All College Chemistry Resources
Example Question #1 : Radioactive Decay
What is the daughter nuclide when undergoes alpha decay?
Recall that when a particle undergoes alpha decay, the particle is emitting an alpha particle, which is the same as .
Now, write the following equation of the alpha decay:
Thus, is the daughter nucleus.
Example Question #2 : Radioactive Decay
If of a radioactive compound decays in days, then what is the half-life of this radioactive compound?
For this question, we're told that of a radioactive compound decays in days. We're asked to determine the half-life for this compound.
The first thing we need to do is write an expression for radioactive decay. Remembering that radioactive decay processes follow a first-order reaction rate, we can use the following expression.
We can further rewrite this expression as follows.
Also, recall that in the beginning we are starting with of the compound. After of it has decayed, we will be left with of the compound at time . Furthermore, in order to solve for the half life, we will first need to find the rate constant, .
Now that we have the rate constant for the decay reaction, we're equipped with what we need in order to calculate the half-life.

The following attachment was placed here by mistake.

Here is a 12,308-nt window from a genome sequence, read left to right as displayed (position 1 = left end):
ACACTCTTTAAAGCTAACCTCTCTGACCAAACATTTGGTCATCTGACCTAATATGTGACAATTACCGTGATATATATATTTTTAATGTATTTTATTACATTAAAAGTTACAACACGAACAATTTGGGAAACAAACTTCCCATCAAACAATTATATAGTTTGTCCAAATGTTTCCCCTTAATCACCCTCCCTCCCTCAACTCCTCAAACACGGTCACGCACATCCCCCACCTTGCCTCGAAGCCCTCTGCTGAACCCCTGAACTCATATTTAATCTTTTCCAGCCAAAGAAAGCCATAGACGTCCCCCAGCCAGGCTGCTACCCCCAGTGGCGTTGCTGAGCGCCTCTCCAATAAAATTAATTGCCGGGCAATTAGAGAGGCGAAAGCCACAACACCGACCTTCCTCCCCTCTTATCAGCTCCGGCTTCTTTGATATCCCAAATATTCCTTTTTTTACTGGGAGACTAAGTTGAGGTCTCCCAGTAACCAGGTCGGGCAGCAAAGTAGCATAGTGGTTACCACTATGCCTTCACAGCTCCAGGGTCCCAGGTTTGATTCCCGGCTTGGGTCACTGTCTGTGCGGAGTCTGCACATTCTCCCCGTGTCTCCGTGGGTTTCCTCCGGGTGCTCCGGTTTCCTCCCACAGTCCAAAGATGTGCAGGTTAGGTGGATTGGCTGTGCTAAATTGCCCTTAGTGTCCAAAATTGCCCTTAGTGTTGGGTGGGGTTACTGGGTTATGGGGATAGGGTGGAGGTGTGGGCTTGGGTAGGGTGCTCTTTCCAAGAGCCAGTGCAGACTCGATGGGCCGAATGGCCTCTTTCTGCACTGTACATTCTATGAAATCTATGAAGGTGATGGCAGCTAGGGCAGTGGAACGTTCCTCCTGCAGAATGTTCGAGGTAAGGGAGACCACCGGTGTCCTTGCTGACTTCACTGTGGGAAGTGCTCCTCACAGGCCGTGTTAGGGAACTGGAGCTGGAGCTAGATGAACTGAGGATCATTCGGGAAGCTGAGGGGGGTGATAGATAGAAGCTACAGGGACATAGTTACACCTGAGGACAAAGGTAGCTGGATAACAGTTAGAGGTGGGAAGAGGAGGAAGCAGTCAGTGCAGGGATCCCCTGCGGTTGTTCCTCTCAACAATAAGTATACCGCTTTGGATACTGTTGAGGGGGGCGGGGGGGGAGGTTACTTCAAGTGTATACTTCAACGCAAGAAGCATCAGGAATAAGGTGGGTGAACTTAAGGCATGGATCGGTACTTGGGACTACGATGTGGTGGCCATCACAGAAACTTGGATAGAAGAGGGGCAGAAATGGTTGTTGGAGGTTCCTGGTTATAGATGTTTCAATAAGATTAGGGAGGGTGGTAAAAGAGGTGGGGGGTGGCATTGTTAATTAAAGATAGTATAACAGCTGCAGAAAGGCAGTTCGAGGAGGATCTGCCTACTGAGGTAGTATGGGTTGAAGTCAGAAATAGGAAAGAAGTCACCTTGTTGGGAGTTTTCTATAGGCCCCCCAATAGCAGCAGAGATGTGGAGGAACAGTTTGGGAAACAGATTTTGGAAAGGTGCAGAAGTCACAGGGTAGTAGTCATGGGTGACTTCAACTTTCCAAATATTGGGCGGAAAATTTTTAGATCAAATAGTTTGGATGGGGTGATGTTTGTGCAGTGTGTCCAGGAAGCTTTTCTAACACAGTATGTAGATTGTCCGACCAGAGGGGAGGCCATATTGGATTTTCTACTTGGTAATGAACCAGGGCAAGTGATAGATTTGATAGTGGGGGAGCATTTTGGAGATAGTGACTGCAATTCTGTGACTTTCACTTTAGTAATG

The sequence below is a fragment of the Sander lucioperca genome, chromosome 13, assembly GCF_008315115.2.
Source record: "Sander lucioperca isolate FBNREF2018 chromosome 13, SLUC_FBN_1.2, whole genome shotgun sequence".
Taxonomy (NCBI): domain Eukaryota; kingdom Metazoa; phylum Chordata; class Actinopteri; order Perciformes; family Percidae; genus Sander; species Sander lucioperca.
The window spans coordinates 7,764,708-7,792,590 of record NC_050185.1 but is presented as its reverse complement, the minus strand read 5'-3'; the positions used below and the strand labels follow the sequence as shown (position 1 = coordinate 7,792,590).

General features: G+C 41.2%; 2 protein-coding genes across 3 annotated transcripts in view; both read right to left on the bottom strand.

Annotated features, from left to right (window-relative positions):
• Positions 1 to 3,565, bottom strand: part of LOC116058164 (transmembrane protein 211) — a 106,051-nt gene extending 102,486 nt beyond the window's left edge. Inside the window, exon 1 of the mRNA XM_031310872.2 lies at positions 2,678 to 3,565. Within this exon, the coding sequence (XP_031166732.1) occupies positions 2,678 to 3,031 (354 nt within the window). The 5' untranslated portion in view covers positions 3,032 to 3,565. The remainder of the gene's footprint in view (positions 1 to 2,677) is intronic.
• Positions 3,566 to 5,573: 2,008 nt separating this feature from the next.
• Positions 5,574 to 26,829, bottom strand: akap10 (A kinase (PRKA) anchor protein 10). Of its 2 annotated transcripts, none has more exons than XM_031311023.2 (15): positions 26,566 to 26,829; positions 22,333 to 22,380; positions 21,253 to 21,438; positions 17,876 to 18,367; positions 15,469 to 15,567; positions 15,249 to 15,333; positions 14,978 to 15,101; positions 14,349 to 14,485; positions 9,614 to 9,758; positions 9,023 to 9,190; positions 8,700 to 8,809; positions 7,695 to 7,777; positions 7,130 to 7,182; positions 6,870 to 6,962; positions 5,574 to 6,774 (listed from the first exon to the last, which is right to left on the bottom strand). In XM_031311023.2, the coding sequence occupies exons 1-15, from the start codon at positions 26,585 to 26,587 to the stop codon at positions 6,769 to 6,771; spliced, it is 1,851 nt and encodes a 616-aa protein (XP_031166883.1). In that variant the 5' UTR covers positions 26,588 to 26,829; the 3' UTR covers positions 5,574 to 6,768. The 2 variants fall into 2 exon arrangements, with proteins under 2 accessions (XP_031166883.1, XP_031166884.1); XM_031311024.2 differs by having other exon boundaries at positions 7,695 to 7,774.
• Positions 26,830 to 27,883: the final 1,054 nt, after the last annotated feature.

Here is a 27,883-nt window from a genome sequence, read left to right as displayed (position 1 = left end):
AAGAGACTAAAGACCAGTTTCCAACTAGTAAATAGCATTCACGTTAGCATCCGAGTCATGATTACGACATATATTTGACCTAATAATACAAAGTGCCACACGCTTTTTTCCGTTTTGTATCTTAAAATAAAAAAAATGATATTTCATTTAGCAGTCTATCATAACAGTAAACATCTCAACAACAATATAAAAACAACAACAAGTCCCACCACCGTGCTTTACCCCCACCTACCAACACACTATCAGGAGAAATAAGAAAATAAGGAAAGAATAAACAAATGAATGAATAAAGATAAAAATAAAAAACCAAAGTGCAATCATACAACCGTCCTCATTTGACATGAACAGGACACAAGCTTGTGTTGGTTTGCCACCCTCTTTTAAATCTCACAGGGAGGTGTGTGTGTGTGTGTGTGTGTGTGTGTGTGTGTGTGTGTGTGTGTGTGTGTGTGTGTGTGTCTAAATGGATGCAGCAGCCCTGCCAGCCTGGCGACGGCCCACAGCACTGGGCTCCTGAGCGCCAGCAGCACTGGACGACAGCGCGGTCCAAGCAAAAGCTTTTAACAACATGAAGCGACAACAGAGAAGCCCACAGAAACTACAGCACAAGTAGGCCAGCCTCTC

To solve for the half-life, we can derive an expression using one already shown above.
Now, using the above expression, we can plug in the value for the rate constant that we calculated in order to solve for the half-life.
Example Question #3 : Radioactive Decay
What is the daughter nuclide when undergoes beta decay?
Recall that beta decay occurs when the nucleus of the parent atom emits an electron. We can then write the following equation to illustrate the beta decay of thorium.
Make sure that the atomic numbers and masses add up to the same on both sides of the equation.
Example Question #4 : Radioactive Decay
undergoes three decays to form which of these?
In order to solve this problem we first must setup an equation representing the decay of particles. We know that an particle is equivalent to , so we can write our radioactive decay equation as: